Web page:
Basalt council wasn’t privy to probe of police chief
BASALT – Members of the Basalt Town Council said Thursday they never learned the details of the complaint against Police Chief Roderick O’Connor before voting Nov. 21 to accept a settlement as part of his resignation.
The council members said they were prohibited from looking at the results of an investigation into O’Connor’s conduct because they might vote on whether he should be fired or retained. The council members would have looked at the report if O’Connor’s employment case would have come before them.
“We were advised not to read (the investigation report) unless it got to that level,” said Mayor Jacque Whitsitt.
O’Connor was placed on paid administrative leave the week of Oct. 8 after a complaint was filed with then-Town Manager Bill Kane. The town hired an impartial third party – the Mountain States Employers’ Council – to investigate the complaint. The nature of the complaint and the investigation results haven’t been opened to the public. Town attorney Tom Smith contends the personnel matter can be kept private under state law.
After extensive negotiations between town staff and O’Connor, a settlement was announced Monday. The parties said in a joint statement that O’Connor resigned “voluntarily.”
If the settlement hadn’t been reached, incoming Town Manager Mike Scanlon would have been forced to determine if O’Connor’s conduct warranted disciplinary action or dismissal. If action were taken, O’Connor could have requested a hearing by the Town Council. The procedure is spelled out in the town code. The police chief, clerk and finance director have the right to request a hearing by the council if they are fired by the manager. Otherwise, the manager has the final word in all personnel issues.
The procedure required that council members remain impartial on the issue, much like a jury selected in a court case must be impartial, Councilman Rick Stevens said.
Whitsitt said the council received only general information about the investigation in executive sessions, which are closed to the public.
“The whole idea was that we not know what was in the 46-page report by Mountain States,” Councilman Herschel Ross said. “They kept us as much in the dark as anybody else.”
Councilwoman Anne Freedman said the general information was enough to give her confidence that the settlement should be approved.
“I think we really got the essence of it,” she said. “The issues were pretty clear-cut.”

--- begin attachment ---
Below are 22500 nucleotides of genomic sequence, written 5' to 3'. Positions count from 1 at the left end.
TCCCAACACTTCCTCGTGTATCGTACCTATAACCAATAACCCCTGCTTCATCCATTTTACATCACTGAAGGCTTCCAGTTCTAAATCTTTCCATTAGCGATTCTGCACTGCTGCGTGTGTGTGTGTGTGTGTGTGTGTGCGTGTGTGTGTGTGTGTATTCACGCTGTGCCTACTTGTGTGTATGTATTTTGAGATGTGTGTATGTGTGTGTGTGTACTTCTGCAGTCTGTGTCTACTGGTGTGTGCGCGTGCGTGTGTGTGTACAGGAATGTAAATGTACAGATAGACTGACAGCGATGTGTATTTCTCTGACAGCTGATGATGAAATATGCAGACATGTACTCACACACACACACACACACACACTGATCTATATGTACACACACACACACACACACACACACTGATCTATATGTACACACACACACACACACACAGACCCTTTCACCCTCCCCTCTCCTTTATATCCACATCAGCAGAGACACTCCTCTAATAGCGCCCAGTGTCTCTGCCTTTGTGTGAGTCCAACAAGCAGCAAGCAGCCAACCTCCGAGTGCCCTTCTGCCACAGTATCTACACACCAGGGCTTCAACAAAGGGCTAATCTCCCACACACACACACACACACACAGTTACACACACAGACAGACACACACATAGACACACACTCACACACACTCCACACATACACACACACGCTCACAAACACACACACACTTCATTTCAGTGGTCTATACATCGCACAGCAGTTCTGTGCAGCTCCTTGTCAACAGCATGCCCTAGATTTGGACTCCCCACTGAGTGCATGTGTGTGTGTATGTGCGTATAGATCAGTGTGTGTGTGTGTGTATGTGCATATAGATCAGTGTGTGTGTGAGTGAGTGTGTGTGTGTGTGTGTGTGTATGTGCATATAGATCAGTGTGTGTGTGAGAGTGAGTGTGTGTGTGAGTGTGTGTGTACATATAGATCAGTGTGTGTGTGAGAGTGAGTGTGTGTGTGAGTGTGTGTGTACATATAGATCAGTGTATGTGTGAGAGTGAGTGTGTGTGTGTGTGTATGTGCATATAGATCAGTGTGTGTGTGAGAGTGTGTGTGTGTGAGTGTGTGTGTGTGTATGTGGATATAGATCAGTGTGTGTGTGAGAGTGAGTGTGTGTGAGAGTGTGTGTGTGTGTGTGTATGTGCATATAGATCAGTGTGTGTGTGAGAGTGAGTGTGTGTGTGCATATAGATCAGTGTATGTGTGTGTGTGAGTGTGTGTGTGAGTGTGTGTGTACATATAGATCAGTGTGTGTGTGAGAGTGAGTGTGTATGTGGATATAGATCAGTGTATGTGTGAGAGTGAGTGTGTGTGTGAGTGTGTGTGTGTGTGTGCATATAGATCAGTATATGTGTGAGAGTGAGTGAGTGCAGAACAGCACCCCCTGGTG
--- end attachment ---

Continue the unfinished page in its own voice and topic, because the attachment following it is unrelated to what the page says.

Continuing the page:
Freedman noted that no members of the council “expressed any doubt” about approving the settlement. The council considered the settlement in a meeting Nov. 21. Council members Glenn Rappaport and Karin Teague were traveling for the holiday and didn’t attend the meeting.
Numerous Roaring Fork Valley residents have contended in letters to newspapers and in a council hearing that the board should have taken a more active role in resolving whatever differences existed in the Police Department and retain O’Connor.
But the council members were emphatic that wasn’t possible under the town’s current procedures. They couldn’t get to the heart of the complaint unless O’Connor’s employment issue came to them.
Ross said the town and O’Connor discussed several options. O’Connor selected resignation. As part of the settlement, the administrative leave was lifted officially before his resignation. No disciplinary action was taken as a result of the investigation.
Ross said he never felt a need to look at the report before voting on the settlement. The prime concern was whether the settlement was what O’Connor wanted.
“My question to the town attorney was, ‘Is this what Rod wants?’ Tom (Smith) said ‘yes,'” Ross said.
He later added, “I still have not seen the report, nor do I want to.”
Whitsitt said the council might want to look at the procedures used to handle the employment status of its police chief, clerk and finance director. It’s possible numerous procedures might be reviewed when Scanlon takes his position next week, she said.
However, Whitsitt expressed support for letting staff try to work out personnel issues before the board gets involved.
“Staff is set up to take first crack at it, which is appropriate,” Whitsitt said.
Stevens said he doesn’t know if there was an opportunity to resolve whatever issues existed and keep O’Connor in office. If there was, that “should have been the manager’s role,” he said.
The issue with O’Connor was bad timing for the town. Kane had retired and was working on a contractual basis when the complaint was filed. Scanlon was hired Oct. 30. Although he isn’t formally taking the position until Monday, he has been handling some town issues, including the personnel mess he inherited.
“This was awkward and painful to a lot of people,” Whitsitt said.
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